Defination………………………………………………………………………………………………. 1 2. History…………………………………………………………………………………………………… 2 3. Business Intelligence and Data Warehousing……………………………………………… 3 4. Business Intelligence Tools………………………………………………………………………. 4 Fig 4. Architecture Of BI…………………………………………………………………… 5. Success Factor Of Implemention………………………………………………………………. 6 5. 1 Business Sponsership……………………………………………………………………. 6 5. 2 Business Needs…………………………………………………………………………… 7 5. 3 Amount and Quality Of Availabel Data…………………………………………. 7 6. User Aspect……………………………………………………………………………………………. 7. Market Place………………………………………………………………………………………….. 11 7. 1 Industry-Specific………………………………………………………………………… 11 8. Semi-structured or Unstructured data……………………………………………………….. 12 8. 1 Semi-structured vs Unstructured data…………………………………………….. 12 8. 2 Problems With Semi-structured or Unstructured data………………………. 13 8. The Use Of Matadata………………………………………………………………….. 14 9. Uses and Examples BI……………………………………………………………………………. 15 9. 1 Which Type Of Company Use It?………………………………………………… 15 9. 2 Examples Of BI………………………………………………………………… ………. 15 10. Benifits and Disadvantages…………………………………………………………………… 16 10. Benifits……………………………………………………………………………………. 16 10. 2 Disadvantages………………………………………………………………………….. 16 11. Future………………………………………………………………………………………………… 17 12. Conclusion …… ………………………………………………………………………………….. 19 References………………………………………………………………………………………………. 0 1. DEFINATION Business intelligence (BI) is the ability of an organization to collect, maintain, and organize knowledge. This produces large amounts of information that can help develop new opportunities. Identifying these opportunities, and implementing an effective strategy, can provide a competitive market advantage and long-term stability. [ The goal of modern business intelligence deployments is to support better business decision-making. Thus a BI system can be called decesion support system(DSS).

Though the term business intelligence is sometimes a synonym for competative intelegence(because they both support decision making), BI uses technologies, processes, and applications to analyze mostly internal, structured data and business processes while competitive intelligence gathers, analyzes and disseminates information with a topical focus on company competitors. If understood broadly, business intelligence can include the subset of competitive intelligence. BI is broad category of applications, which include the activities of • decision support systems query and reporting • online analytical processing (OLAP) • statistical analysis, forecasting, and data mining. 2. HISTORY In a 1958 article, IBM researcher Hans peter luhn used the term business intelligence. He defined intelligence as: “the ability to apprehend the interrelationships of presented facts in such a way as to guide action towards a desired goal. ” Business intelligence as it is understood today is said to have evolved from the decision support systems that began in the 1960s and developed throughout the mid-1980s.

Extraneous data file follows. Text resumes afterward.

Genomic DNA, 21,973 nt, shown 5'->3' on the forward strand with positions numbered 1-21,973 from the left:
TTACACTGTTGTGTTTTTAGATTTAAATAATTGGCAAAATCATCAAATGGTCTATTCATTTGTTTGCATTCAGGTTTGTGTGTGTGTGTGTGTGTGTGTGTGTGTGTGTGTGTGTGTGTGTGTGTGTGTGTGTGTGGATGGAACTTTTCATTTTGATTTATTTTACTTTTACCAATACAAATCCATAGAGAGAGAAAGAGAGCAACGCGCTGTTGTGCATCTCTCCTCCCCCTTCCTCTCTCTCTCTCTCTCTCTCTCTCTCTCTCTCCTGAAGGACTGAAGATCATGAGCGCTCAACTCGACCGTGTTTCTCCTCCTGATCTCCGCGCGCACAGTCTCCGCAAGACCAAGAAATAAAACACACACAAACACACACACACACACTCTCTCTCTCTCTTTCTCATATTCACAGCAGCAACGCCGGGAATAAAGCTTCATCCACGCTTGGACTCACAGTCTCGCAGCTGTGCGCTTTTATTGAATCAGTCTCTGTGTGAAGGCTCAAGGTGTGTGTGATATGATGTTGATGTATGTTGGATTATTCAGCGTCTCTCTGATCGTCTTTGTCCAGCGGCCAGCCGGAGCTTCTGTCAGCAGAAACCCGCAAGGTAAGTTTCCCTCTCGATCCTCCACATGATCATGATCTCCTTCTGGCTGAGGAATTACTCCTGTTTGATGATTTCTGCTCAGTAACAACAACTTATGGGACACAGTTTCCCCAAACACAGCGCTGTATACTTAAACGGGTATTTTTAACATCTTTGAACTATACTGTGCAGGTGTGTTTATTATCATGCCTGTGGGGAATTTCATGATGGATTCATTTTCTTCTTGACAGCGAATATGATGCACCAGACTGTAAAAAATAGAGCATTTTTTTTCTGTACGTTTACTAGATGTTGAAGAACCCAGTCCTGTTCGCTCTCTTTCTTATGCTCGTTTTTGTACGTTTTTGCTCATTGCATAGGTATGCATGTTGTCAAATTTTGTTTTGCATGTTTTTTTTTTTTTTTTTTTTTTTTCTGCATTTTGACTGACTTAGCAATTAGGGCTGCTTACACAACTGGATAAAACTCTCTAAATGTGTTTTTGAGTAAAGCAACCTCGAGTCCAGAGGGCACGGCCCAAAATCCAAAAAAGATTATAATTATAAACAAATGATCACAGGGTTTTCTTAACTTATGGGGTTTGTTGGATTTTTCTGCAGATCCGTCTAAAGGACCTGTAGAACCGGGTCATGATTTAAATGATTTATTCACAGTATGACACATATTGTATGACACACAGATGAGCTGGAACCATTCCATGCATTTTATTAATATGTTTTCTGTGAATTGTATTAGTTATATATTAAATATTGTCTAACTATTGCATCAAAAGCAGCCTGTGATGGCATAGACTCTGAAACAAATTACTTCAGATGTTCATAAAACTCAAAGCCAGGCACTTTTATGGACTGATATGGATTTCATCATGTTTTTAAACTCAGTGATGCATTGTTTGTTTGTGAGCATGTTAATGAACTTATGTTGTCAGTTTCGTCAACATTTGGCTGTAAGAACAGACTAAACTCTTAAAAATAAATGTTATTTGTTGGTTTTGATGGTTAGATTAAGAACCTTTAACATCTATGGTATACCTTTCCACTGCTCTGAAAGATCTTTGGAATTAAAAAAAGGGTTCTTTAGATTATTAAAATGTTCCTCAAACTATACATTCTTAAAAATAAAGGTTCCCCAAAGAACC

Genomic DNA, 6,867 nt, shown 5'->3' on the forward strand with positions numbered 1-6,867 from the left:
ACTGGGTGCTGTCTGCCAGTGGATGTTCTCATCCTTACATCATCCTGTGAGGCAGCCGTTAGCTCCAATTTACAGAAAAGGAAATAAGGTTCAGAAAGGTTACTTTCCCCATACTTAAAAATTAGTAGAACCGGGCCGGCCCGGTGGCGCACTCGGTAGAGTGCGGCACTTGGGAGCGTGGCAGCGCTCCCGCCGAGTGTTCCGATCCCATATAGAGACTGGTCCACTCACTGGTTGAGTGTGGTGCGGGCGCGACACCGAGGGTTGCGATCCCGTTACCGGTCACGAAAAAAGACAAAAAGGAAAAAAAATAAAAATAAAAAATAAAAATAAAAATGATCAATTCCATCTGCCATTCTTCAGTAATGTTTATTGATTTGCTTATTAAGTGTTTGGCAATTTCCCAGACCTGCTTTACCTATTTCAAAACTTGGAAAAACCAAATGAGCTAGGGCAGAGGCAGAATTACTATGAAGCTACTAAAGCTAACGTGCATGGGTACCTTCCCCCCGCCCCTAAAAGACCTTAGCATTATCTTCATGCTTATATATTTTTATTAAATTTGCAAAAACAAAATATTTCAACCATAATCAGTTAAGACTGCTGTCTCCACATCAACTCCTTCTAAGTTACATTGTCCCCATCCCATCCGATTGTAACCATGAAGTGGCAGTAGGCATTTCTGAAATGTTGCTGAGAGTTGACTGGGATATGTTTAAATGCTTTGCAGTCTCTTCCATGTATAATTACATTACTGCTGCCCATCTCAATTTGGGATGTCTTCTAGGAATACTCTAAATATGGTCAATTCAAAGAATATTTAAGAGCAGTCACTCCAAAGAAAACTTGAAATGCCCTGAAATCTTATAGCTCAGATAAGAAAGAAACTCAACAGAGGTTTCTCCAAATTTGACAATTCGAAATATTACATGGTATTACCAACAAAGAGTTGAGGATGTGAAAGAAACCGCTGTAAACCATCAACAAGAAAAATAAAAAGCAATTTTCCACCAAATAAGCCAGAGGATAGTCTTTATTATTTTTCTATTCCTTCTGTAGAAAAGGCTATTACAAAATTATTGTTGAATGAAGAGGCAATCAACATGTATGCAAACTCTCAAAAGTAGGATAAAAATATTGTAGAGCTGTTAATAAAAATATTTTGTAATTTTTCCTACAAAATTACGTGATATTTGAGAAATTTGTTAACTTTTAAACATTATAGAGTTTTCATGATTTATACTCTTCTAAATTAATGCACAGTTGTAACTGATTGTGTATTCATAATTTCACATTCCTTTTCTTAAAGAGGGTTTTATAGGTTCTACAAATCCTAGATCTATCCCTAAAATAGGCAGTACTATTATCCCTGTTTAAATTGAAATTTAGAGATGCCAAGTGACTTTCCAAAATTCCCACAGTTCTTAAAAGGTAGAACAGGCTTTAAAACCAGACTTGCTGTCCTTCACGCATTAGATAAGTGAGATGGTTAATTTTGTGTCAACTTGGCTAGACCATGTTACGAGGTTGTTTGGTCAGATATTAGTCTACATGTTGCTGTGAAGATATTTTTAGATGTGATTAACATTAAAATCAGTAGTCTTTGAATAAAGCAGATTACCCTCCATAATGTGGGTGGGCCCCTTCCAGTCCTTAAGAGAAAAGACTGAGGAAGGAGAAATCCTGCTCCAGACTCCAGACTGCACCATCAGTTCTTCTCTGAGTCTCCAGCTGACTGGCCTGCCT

DSS originated in the computer-aided models created to assist with decesion making and planning. From DSS, data warehouses, Executive information system, OLAP and business intelligence came into focus beginning in the late 80s. In 1989, Howard Dresner proposed “business intelligence” as an umbrella term to describe “concepts and methods to improve business decision making by using fact-based support systems. ” It was not until the late 1990s that this usage was widespread. 3. BUSINESS INTELLIGENCE AND DATA WAREHOUSING Often BI applications use data gathered from a data ware house or data mart.